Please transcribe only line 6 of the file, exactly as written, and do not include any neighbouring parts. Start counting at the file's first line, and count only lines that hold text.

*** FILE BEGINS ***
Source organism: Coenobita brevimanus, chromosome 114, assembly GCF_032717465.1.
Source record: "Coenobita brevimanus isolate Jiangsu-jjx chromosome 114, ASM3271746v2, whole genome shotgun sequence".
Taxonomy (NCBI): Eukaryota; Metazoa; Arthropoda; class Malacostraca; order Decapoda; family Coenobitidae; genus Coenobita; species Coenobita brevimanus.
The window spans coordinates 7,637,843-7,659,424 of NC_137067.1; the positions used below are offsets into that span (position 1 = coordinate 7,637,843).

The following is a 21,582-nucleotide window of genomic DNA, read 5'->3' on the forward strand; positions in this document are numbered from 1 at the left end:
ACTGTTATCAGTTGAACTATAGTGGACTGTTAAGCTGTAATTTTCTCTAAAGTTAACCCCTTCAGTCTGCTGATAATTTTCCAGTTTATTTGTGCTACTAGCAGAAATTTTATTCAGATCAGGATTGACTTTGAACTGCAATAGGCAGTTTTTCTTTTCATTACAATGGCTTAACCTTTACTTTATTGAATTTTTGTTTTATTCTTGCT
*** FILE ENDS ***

ACTGTTATCAGTTGAACTATAGTGGACTGTTAAGCTGTAATTTTCTCTAAAGTTAACCCCTTCAGTCTGCTGATAATTTTCCAGTTTATTTGTGCTACTAGCAGAAATTTTATTCAGATCAGGATTGACTTTGAACTGCAATAGGCAGTTTTTCTTTTCATTACAATGGCTTAACCTTTACTTTATTGAATTTTTGTTTTATTCTTGCT